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Changing shared folder permissions from within virtual machine #897

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axsuul opened this Issue Apr 25, 2012 · 10 comments

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axsuul commented Apr 25, 2012

I would like to change the shared folder permissions from within the virtual machine. So something like

chown some-random-user /vagrant

Doing this has no effect as the folder's owner as it remains to be vagrant. Is it possible?

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mitchellh Apr 25, 2012

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Yes, this doesn't work with VirtualBox shared folders. It is not a bug with Vagrant. Instead, you should set the :owner and/or :group option on the shared folder:

config.vm.share_folder "v-root", "/vagrant", ".", :owner => "foo"
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mitchellh commented Apr 25, 2012

Yes, this doesn't work with VirtualBox shared folders. It is not a bug with Vagrant. Instead, you should set the :owner and/or :group option on the shared folder:

config.vm.share_folder "v-root", "/vagrant", ".", :owner => "foo"

@mitchellh mitchellh closed this Apr 25, 2012

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axsuul Apr 25, 2012

Thanks Mitchell. It appears if I use the :group option, the command that is run appears to be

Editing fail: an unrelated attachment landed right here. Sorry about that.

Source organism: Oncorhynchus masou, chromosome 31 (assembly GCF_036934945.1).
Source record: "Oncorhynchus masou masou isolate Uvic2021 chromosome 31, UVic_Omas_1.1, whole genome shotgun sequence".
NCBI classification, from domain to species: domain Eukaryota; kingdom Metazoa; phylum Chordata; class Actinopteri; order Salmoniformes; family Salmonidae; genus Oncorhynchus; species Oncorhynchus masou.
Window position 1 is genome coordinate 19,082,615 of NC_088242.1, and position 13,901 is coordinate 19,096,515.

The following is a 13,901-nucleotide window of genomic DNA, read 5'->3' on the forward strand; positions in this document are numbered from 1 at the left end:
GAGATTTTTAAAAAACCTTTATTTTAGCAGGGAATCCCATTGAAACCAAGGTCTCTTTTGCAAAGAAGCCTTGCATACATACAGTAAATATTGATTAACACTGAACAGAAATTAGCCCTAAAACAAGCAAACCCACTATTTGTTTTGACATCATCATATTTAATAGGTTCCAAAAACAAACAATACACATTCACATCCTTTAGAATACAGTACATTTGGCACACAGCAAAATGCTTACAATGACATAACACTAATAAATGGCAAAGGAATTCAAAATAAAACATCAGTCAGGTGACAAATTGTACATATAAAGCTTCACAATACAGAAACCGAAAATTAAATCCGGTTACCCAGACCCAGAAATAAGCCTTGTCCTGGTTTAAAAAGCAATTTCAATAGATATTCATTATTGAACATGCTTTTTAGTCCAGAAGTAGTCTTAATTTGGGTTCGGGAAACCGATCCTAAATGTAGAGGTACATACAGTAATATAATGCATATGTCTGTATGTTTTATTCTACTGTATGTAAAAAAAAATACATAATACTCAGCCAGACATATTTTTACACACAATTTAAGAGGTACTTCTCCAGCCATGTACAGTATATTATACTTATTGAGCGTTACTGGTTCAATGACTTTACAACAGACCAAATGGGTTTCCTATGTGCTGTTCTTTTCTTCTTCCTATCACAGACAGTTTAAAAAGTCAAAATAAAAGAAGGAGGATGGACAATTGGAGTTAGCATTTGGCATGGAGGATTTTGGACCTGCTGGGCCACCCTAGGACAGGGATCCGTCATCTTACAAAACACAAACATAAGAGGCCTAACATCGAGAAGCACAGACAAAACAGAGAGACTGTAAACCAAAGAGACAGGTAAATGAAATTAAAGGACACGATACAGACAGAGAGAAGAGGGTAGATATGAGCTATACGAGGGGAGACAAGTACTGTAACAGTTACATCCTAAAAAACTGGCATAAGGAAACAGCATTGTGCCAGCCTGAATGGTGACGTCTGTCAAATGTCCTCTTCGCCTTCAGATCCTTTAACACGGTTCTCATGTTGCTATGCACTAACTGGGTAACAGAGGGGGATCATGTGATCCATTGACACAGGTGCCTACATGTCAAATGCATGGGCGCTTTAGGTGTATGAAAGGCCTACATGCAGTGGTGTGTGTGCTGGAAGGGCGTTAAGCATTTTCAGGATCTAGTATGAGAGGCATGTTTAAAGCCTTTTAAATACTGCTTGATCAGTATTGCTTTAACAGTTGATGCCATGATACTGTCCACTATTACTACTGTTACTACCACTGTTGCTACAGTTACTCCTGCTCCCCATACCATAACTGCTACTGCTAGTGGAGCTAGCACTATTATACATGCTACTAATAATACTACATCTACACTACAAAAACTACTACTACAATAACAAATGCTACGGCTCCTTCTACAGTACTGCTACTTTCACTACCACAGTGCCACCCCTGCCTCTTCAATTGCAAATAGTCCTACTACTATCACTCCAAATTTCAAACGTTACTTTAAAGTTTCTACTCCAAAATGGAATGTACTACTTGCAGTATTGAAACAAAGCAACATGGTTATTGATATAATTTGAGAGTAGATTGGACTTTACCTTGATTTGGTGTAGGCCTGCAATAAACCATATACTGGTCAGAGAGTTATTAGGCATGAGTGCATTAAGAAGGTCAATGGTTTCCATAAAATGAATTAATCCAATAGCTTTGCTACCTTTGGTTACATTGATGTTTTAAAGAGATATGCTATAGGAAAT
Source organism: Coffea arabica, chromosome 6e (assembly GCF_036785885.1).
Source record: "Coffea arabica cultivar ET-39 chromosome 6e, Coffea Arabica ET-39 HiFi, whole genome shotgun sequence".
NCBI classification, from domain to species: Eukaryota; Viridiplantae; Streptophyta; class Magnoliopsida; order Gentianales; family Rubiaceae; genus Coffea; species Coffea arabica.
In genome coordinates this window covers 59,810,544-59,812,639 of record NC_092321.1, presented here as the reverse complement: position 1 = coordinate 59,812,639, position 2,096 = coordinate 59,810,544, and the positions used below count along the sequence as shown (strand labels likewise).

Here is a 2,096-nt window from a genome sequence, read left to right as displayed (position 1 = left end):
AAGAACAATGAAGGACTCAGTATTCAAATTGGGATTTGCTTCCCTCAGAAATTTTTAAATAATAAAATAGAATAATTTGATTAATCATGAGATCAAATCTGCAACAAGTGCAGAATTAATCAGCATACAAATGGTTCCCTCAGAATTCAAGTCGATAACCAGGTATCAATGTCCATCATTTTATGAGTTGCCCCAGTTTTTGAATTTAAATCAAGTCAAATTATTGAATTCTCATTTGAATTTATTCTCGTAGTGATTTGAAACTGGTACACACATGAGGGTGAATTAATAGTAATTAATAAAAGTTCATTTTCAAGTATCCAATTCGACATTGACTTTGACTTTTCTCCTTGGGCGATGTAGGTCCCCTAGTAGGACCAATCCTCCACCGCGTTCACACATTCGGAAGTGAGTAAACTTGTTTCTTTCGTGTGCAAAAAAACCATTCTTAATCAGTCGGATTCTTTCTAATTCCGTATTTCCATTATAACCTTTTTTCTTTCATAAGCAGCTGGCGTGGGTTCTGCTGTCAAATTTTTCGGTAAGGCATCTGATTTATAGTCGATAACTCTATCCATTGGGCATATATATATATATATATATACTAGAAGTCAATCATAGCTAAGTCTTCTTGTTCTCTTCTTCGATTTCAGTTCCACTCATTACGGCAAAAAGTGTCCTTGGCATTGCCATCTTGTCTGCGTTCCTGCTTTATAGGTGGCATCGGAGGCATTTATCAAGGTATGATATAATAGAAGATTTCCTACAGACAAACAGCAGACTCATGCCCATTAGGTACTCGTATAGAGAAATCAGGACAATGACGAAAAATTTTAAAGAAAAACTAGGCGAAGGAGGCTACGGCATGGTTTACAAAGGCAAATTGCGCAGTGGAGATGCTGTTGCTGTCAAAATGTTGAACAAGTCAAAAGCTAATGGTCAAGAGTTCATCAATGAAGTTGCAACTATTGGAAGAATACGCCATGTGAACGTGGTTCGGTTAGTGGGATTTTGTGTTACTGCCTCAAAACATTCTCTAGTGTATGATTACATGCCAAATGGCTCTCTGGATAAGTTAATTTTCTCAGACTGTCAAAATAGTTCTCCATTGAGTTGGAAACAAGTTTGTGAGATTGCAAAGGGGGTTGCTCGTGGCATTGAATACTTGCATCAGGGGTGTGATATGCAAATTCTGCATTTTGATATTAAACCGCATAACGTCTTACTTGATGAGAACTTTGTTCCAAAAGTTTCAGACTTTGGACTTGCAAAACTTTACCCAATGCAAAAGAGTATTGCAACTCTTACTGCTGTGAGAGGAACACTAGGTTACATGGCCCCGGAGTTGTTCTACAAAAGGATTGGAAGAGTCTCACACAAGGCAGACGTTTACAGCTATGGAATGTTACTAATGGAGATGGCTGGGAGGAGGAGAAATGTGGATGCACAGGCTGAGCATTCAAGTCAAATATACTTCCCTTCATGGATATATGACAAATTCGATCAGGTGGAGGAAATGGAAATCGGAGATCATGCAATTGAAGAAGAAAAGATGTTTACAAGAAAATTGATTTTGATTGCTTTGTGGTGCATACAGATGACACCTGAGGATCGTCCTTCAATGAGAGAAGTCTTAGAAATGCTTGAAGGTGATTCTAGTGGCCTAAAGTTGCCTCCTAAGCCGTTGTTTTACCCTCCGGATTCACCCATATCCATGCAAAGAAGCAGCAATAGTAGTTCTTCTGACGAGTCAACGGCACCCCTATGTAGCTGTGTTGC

mount -t vboxsf -o uid=`id -u USERNAME`,gid=`id -g GROUPNAME` v-root /vagrant

On Ubuntu at least, id -g GROUPNAME doesn't return the proper gid. As a result, the folder fails to mount due to the above command failing.

Also, the :owner and :group options don't appear to be documented here: http://vagrantup.com/docs/config/vm/share_folder.html. Initially I was using :map_uid and :map_gid.

axsuul commented Apr 25, 2012

Thanks Mitchell. It appears if I use the :group option, the command that is run appears to be

mount -t vboxsf -o uid=`id -u USERNAME`,gid=`id -g GROUPNAME` v-root /vagrant

On Ubuntu at least, id -g GROUPNAME doesn't return the proper gid. As a result, the folder fails to mount due to the above command failing.

Also, the :owner and :group options don't appear to be documented here: http://vagrantup.com/docs/config/vm/share_folder.html. Initially I was using :map_uid and :map_gid.

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chrisvanpatten Aug 26, 2012

I have a similar problem: the command fails with :owner set, because at this point in the process the user I want to own the shared folder hasn't been provisioned into place yet.

Is there a workaround, other than to vagrant up without :owner and then run vagrant reload with it in place? Seems rather clunky.

I have a similar problem: the command fails with :owner set, because at this point in the process the user I want to own the shared folder hasn't been provisioned into place yet.

Is there a workaround, other than to vagrant up without :owner and then run vagrant reload with it in place? Seems rather clunky.

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markjaquith Sep 14, 2012

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@chrisvanpatten Another workaround is to update your basebox (I use veewee) so that the users and/or groups required are already in place. That worked for me when setting some www-data-writable directories. But that wouldn't work when the users/groups you're assigning change often.

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markjaquith commented Sep 14, 2012

@chrisvanpatten Another workaround is to update your basebox (I use veewee) so that the users and/or groups required are already in place. That worked for me when setting some www-data-writable directories. But that wouldn't work when the users/groups you're assigning change often.